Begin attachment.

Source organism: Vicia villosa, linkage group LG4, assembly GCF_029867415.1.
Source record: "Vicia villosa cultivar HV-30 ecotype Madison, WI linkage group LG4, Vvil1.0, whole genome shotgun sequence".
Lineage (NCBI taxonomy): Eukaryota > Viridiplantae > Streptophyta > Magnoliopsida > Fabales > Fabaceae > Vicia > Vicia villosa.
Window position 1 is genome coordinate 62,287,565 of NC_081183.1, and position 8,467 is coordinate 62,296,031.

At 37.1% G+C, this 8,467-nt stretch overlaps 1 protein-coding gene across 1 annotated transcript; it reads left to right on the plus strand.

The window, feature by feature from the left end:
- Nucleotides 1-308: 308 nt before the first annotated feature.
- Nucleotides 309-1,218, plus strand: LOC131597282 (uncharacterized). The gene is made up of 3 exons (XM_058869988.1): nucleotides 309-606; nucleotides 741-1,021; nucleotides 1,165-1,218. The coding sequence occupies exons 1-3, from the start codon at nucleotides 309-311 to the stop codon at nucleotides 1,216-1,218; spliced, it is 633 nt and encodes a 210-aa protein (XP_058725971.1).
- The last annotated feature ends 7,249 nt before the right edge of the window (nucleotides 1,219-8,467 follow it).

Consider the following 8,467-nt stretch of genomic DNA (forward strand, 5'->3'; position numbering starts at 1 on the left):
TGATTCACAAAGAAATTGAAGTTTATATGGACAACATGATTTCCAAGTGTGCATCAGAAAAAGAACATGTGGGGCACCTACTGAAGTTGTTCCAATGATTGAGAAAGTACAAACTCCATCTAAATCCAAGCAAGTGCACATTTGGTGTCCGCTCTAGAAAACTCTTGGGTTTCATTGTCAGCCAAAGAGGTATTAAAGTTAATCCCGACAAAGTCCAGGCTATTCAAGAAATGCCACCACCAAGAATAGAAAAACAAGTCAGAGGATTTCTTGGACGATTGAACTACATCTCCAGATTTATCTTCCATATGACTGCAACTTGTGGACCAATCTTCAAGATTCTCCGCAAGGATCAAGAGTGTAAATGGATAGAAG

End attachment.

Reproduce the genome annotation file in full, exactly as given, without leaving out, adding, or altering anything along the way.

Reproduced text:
Source organism: Vicia villosa, linkage group LG4, assembly GCF_029867415.1.
Source record: "Vicia villosa cultivar HV-30 ecotype Madison, WI linkage group LG4, Vvil1.0, whole genome shotgun sequence".
Lineage (NCBI taxonomy): Eukaryota > Viridiplantae > Streptophyta > Magnoliopsida > Fabales > Fabaceae > Vicia > Vicia villosa.
Window position 1 is genome coordinate 62,287,565 of NC_081183.1, and position 8,467 is coordinate 62,296,031.

At 37.1% G+C, this 8,467-nt stretch overlaps 1 protein-coding gene across 1 annotated transcript; it reads left to right on the plus strand.

The window, feature by feature from the left end:
- Nucleotides 1-308: 308 nt before the first annotated feature.
- Nucleotides 309-1,218, plus strand: LOC131597282 (uncharacterized). The gene is made up of 3 exons (XM_058869988.1): nucleotides 309-606; nucleotides 741-1,021; nucleotides 1,165-1,218. The coding sequence occupies exons 1-3, from the start codon at nucleotides 309-311 to the stop codon at nucleotides 1,216-1,218; spliced, it is 633 nt and encodes a 210-aa protein (XP_058725971.1).
- The last annotated feature ends 7,249 nt before the right edge of the window (nucleotides 1,219-8,467 follow it).

Consider the following 8,467-nt stretch of genomic DNA (forward strand, 5'->3'; position numbering starts at 1 on the left):
TGATTCACAAAGAAATTGAAGTTTATATGGACAACATGATTTCCAAGTGTGCATCAGAAAAAGAACATGTGGGGCACCTACTGAAGTTGTTCCAATGATTGAGAAAGTACAAACTCCATCTAAATCCAAGCAAGTGCACATTTGGTGTCCGCTCTAGAAAACTCTTGGGTTTCATTGTCAGCCAAAGAGGTATTAAAGTTAATCCCGACAAAGTCCAGGCTATTCAAGAAATGCCACCACCAAGAATAGAAAAACAAGTCAGAGGATTTCTTGGACGATTGAACTACATCTCCAGATTTATCTTCCATATGACTGCAACTTGTGGACCAATCTTCAAGATTCTCCGCAAGGATCAAGAGTGTAAATGGATAGAAG